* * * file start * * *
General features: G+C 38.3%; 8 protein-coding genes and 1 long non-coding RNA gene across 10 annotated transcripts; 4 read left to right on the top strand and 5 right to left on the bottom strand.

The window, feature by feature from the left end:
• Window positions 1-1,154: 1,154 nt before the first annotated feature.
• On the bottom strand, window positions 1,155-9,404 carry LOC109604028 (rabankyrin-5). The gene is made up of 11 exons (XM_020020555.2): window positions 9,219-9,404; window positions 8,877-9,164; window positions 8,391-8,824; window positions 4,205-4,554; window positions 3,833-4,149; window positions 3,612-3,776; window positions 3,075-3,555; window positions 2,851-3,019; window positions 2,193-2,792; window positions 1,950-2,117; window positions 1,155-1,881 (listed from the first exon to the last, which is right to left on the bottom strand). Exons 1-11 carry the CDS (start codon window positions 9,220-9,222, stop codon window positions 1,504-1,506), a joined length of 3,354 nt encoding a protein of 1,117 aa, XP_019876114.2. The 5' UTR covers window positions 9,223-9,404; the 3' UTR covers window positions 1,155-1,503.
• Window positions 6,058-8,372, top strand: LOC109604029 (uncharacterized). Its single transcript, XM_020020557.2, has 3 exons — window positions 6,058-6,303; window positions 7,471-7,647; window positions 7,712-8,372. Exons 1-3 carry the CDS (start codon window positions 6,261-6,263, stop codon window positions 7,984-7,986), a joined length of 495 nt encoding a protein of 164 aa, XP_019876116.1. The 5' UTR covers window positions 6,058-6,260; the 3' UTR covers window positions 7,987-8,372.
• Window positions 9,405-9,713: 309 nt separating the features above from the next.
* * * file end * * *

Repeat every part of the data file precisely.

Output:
General features: G+C 38.3%; 8 protein-coding genes and 1 long non-coding RNA gene across 10 annotated transcripts; 4 read left to right on the top strand and 5 right to left on the bottom strand.

The window, feature by feature from the left end:
• Window positions 1-1,154: 1,154 nt before the first annotated feature.
• On the bottom strand, window positions 1,155-9,404 carry LOC109604028 (rabankyrin-5). The gene is made up of 11 exons (XM_020020555.2): window positions 9,219-9,404; window positions 8,877-9,164; window positions 8,391-8,824; window positions 4,205-4,554; window positions 3,833-4,149; window positions 3,612-3,776; window positions 3,075-3,555; window positions 2,851-3,019; window positions 2,193-2,792; window positions 1,950-2,117; window positions 1,155-1,881 (listed from the first exon to the last, which is right to left on the bottom strand). Exons 1-11 carry the CDS (start codon window positions 9,220-9,222, stop codon window positions 1,504-1,506), a joined length of 3,354 nt encoding a protein of 1,117 aa, XP_019876114.2. The 5' UTR covers window positions 9,223-9,404; the 3' UTR covers window positions 1,155-1,503.
• Window positions 6,058-8,372, top strand: LOC109604029 (uncharacterized). Its single transcript, XM_020020557.2, has 3 exons — window positions 6,058-6,303; window positions 7,471-7,647; window positions 7,712-8,372. Exons 1-3 carry the CDS (start codon window positions 6,261-6,263, stop codon window positions 7,984-7,986), a joined length of 495 nt encoding a protein of 164 aa, XP_019876116.1. The 5' UTR covers window positions 6,058-6,260; the 3' UTR covers window positions 7,987-8,372.
• Window positions 9,405-9,713: 309 nt separating the features above from the next.